I've finally got your very helpful explanation regarding the way the engine would parse a string such as "AxABC", so it's parsing it from right to left, going through each character at a time, until it finds a match.
But I still don't really understand how the parsing is going to be done if using [^a-z] instead of .*
It would check for any number of non-lowercase characters and then one lowercase character at the end. So would that mean that it starts with "A", which doesn't match, then it would go on to "Ax", which matches, so that means that it would do only one iteration?
If that's correct, then I don't see how that is more efficient, because the "x" could have been placed more to the right/at the end of the string, right?

Last edited by vincix; 08-24-2019 at 06:39 AM.
 
Old 08-24-2019, 05:25 PM   #5
ntubski
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Quote:
Originally Posted by vincix View Post
It would check for any number of non-lowercase characters and then one lowercase character at the end. So would that mean that it starts with "A", which doesn't match, then it would go on to "Ax", which matches, so that means that it would do only one iteration?
If that's correct, then I don't see how that is more efficient, because the "x" could have been placed more to the right/at the end of the string, right?
If the only lower case letter is right at the end of the string, then there is not much difference, yes. This regex is simple enough to that it doesn't really make much difference either way. But if you extend it to 2 letters [^a-z]*[a-z][^a-z]*[a-z] vs .*[a-z].*[a-z] the latter can take O(n^2) time, because it requires repeating the backtracking for the second .* for each backtrack of the first.
 
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Old 08-30-2019, 08:02 AM   #6
bigearsbilly
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As a pretty seasoned user of REs:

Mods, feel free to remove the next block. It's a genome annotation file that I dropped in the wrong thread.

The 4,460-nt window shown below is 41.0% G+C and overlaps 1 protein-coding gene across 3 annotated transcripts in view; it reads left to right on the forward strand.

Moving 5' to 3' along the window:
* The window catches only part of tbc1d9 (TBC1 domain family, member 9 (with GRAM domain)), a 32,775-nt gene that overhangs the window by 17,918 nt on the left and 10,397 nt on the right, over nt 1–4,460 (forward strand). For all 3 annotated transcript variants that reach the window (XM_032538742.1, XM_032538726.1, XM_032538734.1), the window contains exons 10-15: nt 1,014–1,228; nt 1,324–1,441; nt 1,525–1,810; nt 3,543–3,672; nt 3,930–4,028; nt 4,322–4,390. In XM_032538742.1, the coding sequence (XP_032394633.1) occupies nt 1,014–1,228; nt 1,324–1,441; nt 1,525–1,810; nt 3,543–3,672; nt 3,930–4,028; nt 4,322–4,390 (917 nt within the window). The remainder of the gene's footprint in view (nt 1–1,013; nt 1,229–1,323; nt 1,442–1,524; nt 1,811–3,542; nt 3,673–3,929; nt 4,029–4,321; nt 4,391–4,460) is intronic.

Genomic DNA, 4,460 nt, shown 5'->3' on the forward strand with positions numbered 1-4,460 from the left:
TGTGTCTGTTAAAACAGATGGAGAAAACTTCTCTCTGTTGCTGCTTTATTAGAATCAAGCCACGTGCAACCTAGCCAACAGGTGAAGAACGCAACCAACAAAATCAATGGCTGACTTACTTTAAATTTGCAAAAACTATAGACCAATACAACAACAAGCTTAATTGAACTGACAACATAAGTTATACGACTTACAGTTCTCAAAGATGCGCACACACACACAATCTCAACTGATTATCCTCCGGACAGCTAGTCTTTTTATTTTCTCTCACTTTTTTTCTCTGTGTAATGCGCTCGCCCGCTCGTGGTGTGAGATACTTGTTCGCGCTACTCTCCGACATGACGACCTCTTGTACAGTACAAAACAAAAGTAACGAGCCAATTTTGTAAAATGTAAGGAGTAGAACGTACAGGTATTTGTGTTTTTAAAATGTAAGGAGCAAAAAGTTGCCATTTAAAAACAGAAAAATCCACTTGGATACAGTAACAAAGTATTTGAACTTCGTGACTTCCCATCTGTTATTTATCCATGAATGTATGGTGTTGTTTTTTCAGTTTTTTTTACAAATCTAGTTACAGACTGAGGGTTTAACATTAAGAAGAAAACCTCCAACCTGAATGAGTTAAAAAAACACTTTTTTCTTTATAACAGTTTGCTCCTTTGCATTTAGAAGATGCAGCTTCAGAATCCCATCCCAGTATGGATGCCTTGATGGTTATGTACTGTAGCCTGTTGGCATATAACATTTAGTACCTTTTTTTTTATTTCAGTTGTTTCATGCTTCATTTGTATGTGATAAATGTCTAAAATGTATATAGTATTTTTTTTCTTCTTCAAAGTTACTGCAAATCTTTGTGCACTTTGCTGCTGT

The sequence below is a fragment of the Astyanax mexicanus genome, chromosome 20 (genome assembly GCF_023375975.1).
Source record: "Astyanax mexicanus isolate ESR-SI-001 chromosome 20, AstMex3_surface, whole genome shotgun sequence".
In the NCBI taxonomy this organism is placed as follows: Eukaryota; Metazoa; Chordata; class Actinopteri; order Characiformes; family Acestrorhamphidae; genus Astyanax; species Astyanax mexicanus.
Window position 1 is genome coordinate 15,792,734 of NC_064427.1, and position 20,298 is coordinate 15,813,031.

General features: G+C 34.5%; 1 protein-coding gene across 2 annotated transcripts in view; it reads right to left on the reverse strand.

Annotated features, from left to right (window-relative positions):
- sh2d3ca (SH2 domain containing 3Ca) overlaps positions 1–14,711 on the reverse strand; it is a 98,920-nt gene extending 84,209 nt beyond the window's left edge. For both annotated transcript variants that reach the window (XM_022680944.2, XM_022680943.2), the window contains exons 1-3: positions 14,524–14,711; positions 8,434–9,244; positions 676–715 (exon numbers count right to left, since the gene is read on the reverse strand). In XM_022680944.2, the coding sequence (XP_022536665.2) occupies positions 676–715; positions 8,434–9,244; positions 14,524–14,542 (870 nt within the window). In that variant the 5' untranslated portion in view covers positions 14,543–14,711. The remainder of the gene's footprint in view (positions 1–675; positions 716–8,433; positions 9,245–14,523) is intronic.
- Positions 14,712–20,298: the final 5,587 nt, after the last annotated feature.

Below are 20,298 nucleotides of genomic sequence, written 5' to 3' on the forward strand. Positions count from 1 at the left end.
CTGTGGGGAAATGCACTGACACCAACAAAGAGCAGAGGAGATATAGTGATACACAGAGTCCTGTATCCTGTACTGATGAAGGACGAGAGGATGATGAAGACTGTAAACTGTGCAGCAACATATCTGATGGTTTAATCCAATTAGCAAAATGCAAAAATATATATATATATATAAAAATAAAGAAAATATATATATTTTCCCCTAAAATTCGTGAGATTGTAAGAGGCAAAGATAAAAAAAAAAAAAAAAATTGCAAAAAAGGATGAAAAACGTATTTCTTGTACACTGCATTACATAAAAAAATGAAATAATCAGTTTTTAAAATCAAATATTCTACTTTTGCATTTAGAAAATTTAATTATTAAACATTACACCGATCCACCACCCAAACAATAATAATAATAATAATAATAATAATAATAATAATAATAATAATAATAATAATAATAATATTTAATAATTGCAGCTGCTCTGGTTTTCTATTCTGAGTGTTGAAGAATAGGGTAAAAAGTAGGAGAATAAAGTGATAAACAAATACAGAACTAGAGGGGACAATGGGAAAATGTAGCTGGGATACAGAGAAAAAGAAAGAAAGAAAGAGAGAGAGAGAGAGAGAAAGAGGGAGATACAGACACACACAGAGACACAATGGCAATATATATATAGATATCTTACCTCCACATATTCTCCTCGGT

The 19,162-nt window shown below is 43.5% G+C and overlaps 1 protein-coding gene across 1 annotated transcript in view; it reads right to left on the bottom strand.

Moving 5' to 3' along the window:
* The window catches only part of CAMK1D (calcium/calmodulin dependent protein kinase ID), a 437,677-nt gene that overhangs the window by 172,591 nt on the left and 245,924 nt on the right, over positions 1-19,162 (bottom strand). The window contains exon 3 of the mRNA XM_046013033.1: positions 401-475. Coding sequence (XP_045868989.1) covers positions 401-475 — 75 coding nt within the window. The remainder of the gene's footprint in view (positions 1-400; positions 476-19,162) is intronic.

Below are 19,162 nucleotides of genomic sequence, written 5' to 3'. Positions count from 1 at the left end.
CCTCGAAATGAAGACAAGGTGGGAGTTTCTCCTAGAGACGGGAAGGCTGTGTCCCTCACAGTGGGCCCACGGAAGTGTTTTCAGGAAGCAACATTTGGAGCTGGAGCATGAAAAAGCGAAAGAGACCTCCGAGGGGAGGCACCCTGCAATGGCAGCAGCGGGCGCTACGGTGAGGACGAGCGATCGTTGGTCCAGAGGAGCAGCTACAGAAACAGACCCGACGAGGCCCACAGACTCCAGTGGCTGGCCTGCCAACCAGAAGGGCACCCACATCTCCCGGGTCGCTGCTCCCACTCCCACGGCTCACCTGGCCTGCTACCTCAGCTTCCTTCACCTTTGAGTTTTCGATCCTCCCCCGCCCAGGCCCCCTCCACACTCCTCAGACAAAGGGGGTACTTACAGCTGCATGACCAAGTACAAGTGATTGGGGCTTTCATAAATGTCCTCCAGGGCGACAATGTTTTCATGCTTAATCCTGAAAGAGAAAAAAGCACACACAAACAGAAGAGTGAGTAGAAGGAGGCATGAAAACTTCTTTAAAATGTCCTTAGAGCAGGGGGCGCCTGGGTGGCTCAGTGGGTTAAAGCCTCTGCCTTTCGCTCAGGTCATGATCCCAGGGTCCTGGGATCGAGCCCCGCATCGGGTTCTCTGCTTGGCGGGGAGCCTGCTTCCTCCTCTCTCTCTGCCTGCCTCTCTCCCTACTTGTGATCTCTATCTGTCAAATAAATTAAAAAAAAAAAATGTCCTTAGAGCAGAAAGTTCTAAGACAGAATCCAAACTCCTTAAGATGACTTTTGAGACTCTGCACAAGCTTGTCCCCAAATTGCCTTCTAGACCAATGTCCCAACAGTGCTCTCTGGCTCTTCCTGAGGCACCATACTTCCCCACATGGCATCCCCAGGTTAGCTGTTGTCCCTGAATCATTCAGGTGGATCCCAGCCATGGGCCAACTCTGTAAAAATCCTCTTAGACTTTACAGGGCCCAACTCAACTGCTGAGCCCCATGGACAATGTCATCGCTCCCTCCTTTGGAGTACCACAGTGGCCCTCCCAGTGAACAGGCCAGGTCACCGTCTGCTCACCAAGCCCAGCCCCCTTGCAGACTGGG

... to be honest, it's a damn site easier to parse in many steps than try to be a clever boy and
do it all in one line. maybe: check for funny chars, check length, check rude words etc.
unless you need to save every nanosecond.
Then you can comment it, and others can understand it and it's less likely to be wrong.

And primarily, when you look at it 6 months later you don't go "WTF was I doing here?"
 
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Old 08-31-2019, 01:52 AM   #7
ondoho
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^ Wise words.
Also see: Master Foo and the Programming Prodigy
 
Old 09-01-2019, 03:28 PM   #8
boughtonp
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The answer to parsing passwords with regex and any other attempt to implement such complexity rules: DO NOT DO THIS.

Use an already built well-tested strength meter like zxcvbn which achieves the goal way better.



The rest of this post is in the context of "I'm taking this linuxacademy lab test [and] having a hard time understanding..."

There are situations where this multi-lookahead construct is useful (particularly when you don't have the the luxury of multiple simple patterns, like in an IDE), so it is worth understanding and keeping it in mind.


Quote:
Originally Posted by vincix View Post
I've finally got [ntubski's] very helpful explanation regarding the way the engine would parse a string such as "AxABC", so it's parsing it from right to left, going through each character at a time, until it finds a match.
It's not parsing from right to left - regex engines work left to right, but when using a greedy quantifier they consume as much as possible (going from left to right) - in the case of .* that means the entire remainder of the string/line - and then, if the next regex section fails to match, it backtracks one atom at a time.

(Where "atom" is usually a single character, but may be an atomic group or the result of a possessive quantifier; constructs not available in JS regex.)

It is almost always better to replace .* with a more specific expression (often the negation of the following character set, as already suggested).

If you know the expected match is closer to the end of the string than the current position, .* can be more efficient - when regex performance matters, it's always a case of considering best/worst/common inputs and adapting the pattern as appropriate (with a suitable comment if the reason for something is not obvious).